Nova[Mix] Club #2: A Weightless Evening
At the foot of a spiral staircase, between walls streaked with black- and white-coloured stripes which lend the place a proud industrial look, it was the beatmaker Everydayz who got behind the turntables first. The pale face divinely lit by the blue neon placed just above the booth—the same face that has come to particular notice recently by being the DJ for the French rap start-up Némir-- moved about over its rhythm box to tie up a live act full of bounce. The more the notes shook the air of Le Point Perché, the more the public was magnetized by the DJ who, for his part, had no qualms about grabbing the mike to harangue the crowd.
Everydayz has done his utmost to bedeck the two-coloured décor of the room with a glowing, warm sun, winding up his set with the eponymous title of his latest EP, Né sous le soleil/Born under the Sun.
Polo & Pan duo took over where he left off. While the former, a
strapping guy with a pepper-and-salt
streak in his hair, explained to Radio Nova the group’s Voodoo
sources of inspiration, the latter, tightly wrapped in a denim shirt,
played an initial series of subtle rhythms, a brilliant
repeat of the global sound,
somewhere between Latino percussions and crackling rock.
two sidekicks, who, last September, released their first EP, Dorothy,
on the Paris Eckler ‘o’ Shock label, punctuated their set with
the flawless “Rivolta”,
a disco mishmash which flirts with the Italian tune of the 1930s.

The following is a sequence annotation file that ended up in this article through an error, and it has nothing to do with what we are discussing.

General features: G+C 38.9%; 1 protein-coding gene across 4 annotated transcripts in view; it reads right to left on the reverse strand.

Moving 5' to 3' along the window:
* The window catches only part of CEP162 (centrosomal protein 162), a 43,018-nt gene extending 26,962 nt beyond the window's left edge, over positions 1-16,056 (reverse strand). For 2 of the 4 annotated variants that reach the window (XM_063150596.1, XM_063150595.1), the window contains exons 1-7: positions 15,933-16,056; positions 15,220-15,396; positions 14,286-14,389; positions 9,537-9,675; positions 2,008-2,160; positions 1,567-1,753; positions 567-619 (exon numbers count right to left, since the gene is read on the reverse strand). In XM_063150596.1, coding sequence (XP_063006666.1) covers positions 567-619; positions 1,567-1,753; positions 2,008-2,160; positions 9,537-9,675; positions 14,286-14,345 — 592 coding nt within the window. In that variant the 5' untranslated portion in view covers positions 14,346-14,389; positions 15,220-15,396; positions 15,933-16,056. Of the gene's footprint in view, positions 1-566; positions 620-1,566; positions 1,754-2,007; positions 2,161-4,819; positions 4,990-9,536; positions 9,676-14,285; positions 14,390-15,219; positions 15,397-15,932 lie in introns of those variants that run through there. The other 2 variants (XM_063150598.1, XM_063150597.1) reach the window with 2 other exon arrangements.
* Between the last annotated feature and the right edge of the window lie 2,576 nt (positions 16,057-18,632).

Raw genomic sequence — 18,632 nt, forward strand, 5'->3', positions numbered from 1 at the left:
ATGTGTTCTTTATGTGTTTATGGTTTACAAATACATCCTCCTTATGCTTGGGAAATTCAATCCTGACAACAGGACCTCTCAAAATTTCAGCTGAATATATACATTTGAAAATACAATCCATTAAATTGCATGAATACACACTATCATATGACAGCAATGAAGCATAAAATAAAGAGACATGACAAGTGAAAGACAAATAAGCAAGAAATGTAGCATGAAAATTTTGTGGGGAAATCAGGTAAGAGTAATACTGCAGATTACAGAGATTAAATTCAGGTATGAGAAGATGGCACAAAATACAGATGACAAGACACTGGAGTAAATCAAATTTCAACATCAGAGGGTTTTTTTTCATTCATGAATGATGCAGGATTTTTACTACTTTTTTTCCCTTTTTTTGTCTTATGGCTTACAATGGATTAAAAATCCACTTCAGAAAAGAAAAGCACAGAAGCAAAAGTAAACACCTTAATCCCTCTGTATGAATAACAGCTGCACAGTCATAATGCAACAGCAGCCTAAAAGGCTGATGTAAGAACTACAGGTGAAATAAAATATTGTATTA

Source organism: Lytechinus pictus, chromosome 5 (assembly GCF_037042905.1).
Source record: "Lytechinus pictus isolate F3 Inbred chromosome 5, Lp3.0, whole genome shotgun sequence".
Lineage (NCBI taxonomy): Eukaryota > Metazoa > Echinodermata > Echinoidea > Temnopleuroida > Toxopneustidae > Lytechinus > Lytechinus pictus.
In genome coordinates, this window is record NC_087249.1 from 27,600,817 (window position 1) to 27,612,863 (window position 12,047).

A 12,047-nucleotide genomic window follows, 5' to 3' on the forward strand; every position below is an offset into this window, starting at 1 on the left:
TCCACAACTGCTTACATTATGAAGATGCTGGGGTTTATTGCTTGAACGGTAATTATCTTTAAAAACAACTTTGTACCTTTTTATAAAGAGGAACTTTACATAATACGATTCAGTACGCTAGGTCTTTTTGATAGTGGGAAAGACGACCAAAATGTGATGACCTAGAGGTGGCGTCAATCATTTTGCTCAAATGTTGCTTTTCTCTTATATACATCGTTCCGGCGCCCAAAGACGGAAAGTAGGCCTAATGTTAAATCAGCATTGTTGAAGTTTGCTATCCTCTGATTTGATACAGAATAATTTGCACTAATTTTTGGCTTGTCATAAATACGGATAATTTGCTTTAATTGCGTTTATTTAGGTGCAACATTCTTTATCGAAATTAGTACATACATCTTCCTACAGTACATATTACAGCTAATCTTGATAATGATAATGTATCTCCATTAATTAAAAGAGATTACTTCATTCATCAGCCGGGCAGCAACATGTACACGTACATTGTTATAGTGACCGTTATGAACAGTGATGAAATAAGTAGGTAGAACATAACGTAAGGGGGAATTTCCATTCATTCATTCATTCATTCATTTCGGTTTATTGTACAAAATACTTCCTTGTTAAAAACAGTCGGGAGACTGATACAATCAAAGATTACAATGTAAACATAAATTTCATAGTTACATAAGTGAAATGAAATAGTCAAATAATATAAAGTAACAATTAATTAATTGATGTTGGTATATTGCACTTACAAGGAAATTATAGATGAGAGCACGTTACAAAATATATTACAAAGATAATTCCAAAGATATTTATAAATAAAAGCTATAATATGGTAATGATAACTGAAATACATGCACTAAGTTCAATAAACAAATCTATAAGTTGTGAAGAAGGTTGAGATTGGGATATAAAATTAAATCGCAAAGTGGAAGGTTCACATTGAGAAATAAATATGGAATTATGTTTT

was 10.30 pm , le Point Perché was full, and the dance floor, for
its part, was awash in sweat. Then it was DJ Sven Love’s turn to
take control of the evening. The guy arrived at the appointed time:
all week long, his was the only name on everyone’s lips, while the
a tale involving a French Touch generation rising and falling, and
jointly written by him, was invading movie houses.
the former organizer
of Paris Cheers nights, and a maestro of garage tunes, Sven Love made
sure he returned to le Point Perché with unstoppable doses of house
classics. In the small hours, the small room at the Palais de Tokyo
started to take on the flamboyant look of a gospel hall made over as
a New York club. Before turning into a Berlin warehouse.
time, it was the producer Jennifer Cardini who manned the turntables.
After briefly holding forth about actor Al Pacino’s proud alluring
look—she had retrieved some pictures of him for one of her latest
clips—the Djette, a former veteran of the Paris club Le Pulp,
drowned the dance floor in a raw atmosphere, but
great to dance to. Some will even have recognized the convulsive
tunes of Aphex Twin hiding in the middle of her play list.
particular night, there was something to suit every taste at le Point
Perché. Six feet under, people had a ball. Jennifer Cardini, for her
part, was wearing socks.
Copyright :Sarah Bastin